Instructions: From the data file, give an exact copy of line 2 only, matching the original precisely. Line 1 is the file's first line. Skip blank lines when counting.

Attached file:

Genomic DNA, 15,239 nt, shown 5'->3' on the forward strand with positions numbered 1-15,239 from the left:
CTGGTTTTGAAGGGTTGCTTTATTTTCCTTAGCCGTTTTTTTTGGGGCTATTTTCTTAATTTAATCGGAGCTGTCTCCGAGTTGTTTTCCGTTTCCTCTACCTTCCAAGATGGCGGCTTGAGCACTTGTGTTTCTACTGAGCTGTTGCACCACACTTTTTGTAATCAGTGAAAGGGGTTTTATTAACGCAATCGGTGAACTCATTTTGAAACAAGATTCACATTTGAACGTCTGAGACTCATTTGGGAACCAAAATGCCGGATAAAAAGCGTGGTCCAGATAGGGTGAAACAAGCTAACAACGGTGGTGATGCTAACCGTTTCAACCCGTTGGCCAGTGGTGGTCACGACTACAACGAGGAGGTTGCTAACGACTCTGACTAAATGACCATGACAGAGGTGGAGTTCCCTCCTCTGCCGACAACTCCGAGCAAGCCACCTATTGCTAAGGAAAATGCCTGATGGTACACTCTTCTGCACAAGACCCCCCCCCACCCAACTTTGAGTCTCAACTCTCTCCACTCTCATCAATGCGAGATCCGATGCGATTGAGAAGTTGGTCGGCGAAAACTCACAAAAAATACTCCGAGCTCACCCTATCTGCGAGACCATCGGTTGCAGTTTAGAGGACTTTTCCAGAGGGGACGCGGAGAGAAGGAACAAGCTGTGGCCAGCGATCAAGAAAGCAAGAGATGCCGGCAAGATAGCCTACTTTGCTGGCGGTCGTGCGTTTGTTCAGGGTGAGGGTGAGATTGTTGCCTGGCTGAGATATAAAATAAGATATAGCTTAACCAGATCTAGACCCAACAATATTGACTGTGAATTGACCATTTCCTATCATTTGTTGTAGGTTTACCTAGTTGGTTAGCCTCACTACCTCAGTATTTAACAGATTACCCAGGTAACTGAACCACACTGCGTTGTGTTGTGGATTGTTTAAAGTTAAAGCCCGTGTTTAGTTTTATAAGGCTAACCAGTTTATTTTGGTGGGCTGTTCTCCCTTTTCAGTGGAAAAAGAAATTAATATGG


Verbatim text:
CTGGTTTTGAAGGGTTGCTTTATTTTCCTTAGCCGTTTTTTTTGGGGCTATTTTCTTAATTTAATCGGAGCTGTCTCCGAGTTGTTTTCCGTTTCCTCTACCTTCCAAGATGGCGGCTTGAGCACTTGTGTTTCTACTGAGCTGTTGCACCACACTTTTTGTAATCAGTGAAAGGGGTTTTATTAACGCAATCGGTGAACTCATTTTGAAACAAGATTCACATTTGAACGTCTGAGACTCATTTGGGAACCAAAATGCCGGATAAAAAGCGTGGTCCAGATAGGGTGAAACAAGCTAACAACGGTGGTGATGCTAACCGTTTCAACCCGTTGGCCAGTGGTGGTCACGACTACAACGAGGAGGTTGCTAACGACTCTGACTAAATGACCATGACAGAGGTGGAGTTCCCTCCTCTGCCGACAACTCCGAGCAAGCCACCTATTGCTAAGGAAAATGCCTGATGGTACACTCTTCTGCACAAGACCCCCCCCCACCCAACTTTGAGTCTCAACTCTCTCCACTCTCATCAATGCGAGATCCGATGCGATTGAGAAGTTGGTCGGCGAAAACTCACAAAAAATACTCCGAGCTCACCCTATCTGCGAGACCATCGGTTGCAGTTTAGAGGACTTTTCCAGAGGGGACGCGGAGAGAAGGAACAAGCTGTGGCCAGCGATCAAGAAAGCAAGAGATGCCGGCAAGATAGCCTACTTTGCTGGCGGTCGTGCGTTTGTTCAGGGTGAGGGTGAGATTGTTGCCTGGCTGAGATATAAAATAAGATATAGCTTAACCAGATCTAGACCCAACAATATTGACTGTGAATTGACCATTTCCTATCATTTGTTGTAGGTTTACCTAGTTGGTTAGCCTCACTACCTCAGTATTTAACAGATTACCCAGGTAACTGAACCACACTGCGTTGTGTTGTGGATTGTTTAAAGTTAAAGCCCGTGTTTAGTTTTATAAGGCTAACCAGTTTATTTTGGTGGGCTGTTCTCCCTTTTCAGTGGAAAAAGAAATTAATATGG